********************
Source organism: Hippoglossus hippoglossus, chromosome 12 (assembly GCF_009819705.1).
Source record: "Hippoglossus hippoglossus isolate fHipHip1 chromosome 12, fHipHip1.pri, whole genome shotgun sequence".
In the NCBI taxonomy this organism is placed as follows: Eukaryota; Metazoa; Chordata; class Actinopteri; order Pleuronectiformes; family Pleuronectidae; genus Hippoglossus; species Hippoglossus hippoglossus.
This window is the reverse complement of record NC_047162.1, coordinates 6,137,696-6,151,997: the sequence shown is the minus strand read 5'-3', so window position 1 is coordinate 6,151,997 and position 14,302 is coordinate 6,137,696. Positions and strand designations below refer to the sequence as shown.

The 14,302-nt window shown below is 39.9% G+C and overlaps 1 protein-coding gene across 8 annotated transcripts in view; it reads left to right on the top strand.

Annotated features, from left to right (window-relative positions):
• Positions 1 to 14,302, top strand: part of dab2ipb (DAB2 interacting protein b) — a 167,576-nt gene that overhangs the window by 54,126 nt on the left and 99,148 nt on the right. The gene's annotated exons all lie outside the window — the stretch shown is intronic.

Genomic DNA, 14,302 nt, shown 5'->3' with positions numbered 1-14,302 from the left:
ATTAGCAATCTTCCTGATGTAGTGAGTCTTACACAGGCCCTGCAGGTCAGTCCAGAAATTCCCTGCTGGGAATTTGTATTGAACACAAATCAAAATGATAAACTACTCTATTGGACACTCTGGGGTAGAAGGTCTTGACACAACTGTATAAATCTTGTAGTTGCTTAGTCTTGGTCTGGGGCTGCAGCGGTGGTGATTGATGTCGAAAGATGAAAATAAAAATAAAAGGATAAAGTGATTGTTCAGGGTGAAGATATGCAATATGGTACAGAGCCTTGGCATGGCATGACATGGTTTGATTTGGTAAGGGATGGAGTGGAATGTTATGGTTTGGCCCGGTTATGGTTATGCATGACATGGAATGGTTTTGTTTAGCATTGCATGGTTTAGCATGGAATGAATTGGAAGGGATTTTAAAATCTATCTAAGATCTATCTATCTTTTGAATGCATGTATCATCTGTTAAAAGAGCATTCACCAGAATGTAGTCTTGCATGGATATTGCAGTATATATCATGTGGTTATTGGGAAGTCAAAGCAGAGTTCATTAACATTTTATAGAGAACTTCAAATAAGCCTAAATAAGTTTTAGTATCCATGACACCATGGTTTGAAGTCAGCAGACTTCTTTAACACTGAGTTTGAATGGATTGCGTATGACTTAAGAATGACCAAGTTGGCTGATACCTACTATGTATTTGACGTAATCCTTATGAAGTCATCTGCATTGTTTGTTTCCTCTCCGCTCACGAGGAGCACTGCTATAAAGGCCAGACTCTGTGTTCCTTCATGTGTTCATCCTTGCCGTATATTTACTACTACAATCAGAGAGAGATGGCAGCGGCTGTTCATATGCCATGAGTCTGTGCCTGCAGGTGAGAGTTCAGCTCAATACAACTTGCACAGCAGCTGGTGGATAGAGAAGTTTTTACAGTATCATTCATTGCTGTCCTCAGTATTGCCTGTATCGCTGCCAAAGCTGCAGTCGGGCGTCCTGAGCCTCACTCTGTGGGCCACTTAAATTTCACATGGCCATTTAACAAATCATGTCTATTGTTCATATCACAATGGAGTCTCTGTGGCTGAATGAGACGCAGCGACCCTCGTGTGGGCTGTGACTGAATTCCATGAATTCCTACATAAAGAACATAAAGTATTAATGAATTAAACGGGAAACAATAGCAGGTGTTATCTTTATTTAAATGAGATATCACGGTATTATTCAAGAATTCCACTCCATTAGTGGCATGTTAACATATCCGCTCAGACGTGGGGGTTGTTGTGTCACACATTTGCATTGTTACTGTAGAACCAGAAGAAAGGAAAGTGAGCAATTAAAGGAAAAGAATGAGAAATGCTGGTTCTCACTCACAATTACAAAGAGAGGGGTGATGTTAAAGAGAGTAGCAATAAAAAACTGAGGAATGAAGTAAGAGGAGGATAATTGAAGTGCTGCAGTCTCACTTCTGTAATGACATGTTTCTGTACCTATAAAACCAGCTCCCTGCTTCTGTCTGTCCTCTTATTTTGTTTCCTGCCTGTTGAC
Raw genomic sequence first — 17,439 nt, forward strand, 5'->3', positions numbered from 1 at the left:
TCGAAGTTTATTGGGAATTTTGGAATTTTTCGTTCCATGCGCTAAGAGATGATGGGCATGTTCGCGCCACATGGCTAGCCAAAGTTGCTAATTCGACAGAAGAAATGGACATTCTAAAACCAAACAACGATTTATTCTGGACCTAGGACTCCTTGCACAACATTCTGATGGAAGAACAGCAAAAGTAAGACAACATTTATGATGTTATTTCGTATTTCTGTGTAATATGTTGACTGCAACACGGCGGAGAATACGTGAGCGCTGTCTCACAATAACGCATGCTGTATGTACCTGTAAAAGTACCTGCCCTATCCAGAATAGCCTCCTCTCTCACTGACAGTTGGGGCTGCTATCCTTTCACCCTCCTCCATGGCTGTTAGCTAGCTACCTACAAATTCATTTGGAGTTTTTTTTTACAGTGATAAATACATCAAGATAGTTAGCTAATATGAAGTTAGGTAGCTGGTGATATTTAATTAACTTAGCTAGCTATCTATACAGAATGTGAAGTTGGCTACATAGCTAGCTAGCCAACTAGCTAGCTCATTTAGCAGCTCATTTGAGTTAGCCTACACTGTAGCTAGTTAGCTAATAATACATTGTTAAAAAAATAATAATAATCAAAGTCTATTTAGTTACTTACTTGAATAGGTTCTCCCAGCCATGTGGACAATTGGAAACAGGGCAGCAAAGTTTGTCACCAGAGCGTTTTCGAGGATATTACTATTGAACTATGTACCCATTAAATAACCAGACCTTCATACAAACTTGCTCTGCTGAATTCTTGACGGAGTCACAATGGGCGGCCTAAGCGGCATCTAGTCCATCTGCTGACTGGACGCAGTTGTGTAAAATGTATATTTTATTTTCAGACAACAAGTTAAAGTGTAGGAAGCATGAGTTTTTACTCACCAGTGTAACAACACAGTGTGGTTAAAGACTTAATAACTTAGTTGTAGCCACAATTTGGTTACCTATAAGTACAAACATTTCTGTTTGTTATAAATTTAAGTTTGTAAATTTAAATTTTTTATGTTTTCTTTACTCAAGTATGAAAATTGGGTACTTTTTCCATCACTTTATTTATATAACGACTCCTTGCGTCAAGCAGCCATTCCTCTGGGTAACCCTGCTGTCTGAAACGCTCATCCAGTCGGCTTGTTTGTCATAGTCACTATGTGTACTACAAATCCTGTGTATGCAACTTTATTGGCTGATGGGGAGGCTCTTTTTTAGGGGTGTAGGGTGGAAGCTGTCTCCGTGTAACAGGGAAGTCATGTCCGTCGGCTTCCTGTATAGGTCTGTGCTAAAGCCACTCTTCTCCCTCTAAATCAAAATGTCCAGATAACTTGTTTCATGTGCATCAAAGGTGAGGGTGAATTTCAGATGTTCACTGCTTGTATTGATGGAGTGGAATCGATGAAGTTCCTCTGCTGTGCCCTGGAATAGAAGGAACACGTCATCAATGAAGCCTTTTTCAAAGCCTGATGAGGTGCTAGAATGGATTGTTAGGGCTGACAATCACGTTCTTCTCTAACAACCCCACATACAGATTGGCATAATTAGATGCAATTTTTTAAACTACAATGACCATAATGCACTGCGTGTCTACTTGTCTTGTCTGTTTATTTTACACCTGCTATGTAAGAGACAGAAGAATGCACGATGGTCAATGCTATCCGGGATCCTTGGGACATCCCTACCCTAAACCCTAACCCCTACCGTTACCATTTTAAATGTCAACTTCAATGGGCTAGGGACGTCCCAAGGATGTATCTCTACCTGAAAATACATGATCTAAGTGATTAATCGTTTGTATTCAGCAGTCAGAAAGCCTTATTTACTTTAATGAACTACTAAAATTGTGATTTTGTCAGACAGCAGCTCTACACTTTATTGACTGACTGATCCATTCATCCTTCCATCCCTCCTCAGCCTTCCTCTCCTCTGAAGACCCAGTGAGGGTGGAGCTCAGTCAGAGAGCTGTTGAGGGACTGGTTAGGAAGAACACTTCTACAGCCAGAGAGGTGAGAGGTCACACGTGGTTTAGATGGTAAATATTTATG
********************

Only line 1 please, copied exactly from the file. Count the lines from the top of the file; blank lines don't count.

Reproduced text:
Source organism: Hippoglossus hippoglossus, chromosome 12 (assembly GCF_009819705.1).